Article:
A court in Mississippi has ruled that Woody Allen was not committing an act of plagiarism when he interpolated a nine-word quotation by William Faulkner into the script of his 2011 movie Midnight in Paris. It seems like a pretty sensible decision overall; it’s not as if Allen was ripping off a whole book. It was more of an epigram, a verbal sample; and since the phrase was immediately attributed within the script, thus alerting viewers to its provenance, it may well have boosted sales of Faulkner’s books. (Faulkner died in 1962, by the way; is it just me, or does it seem that the estates of dead authors are far more sensitive and litigious in instances such as this than living writers ever are?)
Maybe they were just taking advantage of the fact that it was a direct quotation rather than the appropriation of a plot device or a philosophical idea. I’ve just started reading Gary Shteyngart’s Super Sad True Love Story, which includes this passage:
The ritual passing of the DBA, Mama’s corkscrew curls, his granddaddy’s lower lip, ah buh-lieve thuh chil’ren ah our future. I’m quoting here from “The Greatest Love of All,” by 1980s pop diva Whitney Houston, track nine of her eponymous first LP.
It contains seven words from the song in question, albeit rendered phonetically for comic effect, but I doubt whether the copyright holders would be considering legal action. If Shteyngart’s really lifted anything from another source, surely it’s from Bret Easton Ellis’s American Psycho, in which Patrick Bateman describes the same song as “...one of the best, most powerful songs ever written about self-preservation and dignity.” It’s a quote about a quote about a quote. And since the target markets for Ellis’s and Shteyngart’s respective products are probably pretty similar (consumers of witty, deadpan, pop-culture-referencing lit fic) I’m pretty certain that plenty of readers of the latter spotted a nod to the former. But if Ellis had taken exception to the apparent borrowing, could he have done anything about it?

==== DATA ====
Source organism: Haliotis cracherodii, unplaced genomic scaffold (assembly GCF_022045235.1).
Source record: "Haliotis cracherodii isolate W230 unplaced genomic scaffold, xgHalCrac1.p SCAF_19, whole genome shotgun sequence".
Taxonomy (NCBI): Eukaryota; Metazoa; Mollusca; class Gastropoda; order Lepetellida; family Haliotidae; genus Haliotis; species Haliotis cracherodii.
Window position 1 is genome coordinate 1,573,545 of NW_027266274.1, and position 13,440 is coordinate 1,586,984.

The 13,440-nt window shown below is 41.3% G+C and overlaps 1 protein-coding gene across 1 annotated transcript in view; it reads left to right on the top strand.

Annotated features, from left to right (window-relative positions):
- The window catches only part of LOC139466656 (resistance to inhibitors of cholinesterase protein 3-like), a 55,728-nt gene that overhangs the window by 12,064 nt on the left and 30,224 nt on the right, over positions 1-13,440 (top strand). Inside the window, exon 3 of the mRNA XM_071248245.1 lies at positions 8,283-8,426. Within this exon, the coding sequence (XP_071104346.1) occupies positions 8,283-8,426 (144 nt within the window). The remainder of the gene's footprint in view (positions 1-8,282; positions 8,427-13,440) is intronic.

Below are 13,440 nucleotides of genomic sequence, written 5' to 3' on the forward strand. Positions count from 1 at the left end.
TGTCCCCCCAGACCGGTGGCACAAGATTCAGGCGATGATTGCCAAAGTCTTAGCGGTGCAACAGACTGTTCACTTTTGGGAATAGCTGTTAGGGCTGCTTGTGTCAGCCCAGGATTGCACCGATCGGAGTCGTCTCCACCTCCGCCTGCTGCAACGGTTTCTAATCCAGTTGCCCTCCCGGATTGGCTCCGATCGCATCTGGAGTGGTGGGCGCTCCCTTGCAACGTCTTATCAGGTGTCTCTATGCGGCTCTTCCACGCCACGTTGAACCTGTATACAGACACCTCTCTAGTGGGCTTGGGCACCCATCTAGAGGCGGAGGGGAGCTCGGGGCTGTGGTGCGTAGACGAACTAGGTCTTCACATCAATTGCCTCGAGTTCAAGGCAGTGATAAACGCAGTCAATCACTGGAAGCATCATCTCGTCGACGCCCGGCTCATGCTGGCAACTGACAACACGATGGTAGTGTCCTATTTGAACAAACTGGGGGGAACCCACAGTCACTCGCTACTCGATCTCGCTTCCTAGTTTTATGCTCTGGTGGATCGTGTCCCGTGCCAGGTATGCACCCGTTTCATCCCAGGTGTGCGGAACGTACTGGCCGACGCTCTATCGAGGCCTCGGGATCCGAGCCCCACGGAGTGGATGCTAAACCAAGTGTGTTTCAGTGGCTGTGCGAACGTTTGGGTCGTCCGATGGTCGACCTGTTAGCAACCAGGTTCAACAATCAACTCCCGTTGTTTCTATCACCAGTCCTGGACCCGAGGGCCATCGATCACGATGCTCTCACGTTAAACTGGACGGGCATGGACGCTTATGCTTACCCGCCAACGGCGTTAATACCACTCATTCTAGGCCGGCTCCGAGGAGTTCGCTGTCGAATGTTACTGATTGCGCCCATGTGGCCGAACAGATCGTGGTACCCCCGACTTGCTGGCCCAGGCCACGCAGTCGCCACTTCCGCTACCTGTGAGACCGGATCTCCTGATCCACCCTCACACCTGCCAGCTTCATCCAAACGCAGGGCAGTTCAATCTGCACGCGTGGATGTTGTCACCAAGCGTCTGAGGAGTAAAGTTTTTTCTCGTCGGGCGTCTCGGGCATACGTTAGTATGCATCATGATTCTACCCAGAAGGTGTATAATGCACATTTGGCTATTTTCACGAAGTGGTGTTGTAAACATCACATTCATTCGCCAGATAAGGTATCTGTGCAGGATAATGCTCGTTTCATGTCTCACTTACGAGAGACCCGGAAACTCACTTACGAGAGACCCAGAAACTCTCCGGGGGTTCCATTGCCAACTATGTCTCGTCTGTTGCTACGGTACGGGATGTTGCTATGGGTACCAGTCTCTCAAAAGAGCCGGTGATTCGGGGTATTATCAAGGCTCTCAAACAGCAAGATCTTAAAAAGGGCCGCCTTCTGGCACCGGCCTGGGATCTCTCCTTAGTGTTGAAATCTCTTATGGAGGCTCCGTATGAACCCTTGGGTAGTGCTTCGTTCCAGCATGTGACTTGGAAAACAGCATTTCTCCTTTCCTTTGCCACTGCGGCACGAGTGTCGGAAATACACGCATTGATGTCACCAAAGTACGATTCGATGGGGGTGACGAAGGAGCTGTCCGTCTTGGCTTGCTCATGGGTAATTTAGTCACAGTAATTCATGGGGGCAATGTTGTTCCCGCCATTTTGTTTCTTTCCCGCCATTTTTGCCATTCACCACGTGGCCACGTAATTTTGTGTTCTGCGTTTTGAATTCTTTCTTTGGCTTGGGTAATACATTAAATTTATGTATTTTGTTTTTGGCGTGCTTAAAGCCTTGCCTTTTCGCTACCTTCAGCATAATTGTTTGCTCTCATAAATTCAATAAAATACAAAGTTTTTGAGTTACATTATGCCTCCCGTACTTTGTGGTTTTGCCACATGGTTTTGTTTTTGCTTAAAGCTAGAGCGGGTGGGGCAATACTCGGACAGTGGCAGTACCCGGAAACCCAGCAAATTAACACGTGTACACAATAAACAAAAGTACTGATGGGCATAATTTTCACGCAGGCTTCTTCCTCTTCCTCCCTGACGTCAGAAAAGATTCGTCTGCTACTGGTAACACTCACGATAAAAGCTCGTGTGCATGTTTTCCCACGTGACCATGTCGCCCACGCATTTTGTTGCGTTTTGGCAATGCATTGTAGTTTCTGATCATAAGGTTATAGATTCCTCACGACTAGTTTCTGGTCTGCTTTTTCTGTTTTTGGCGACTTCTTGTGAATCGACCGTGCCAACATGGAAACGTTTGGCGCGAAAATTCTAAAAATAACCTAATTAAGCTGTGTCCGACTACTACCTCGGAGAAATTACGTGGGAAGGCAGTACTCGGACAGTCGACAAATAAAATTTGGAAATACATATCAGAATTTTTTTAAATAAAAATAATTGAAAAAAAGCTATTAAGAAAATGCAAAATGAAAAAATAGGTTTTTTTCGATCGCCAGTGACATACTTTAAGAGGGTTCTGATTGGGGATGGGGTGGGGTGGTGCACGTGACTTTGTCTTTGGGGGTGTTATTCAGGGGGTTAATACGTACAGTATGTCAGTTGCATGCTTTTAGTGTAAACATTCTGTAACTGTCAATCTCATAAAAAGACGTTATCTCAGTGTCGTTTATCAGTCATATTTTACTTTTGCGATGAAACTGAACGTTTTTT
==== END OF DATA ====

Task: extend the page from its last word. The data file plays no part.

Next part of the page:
Digital technology has made the wholesale purloining of music and movies and other works very easy, but well before that, droll, nose-tapping intertextuality had become an inescapable part of the creative process. The problem now is how to clamp down on the former without squashing the latter. What do you think, Whitney?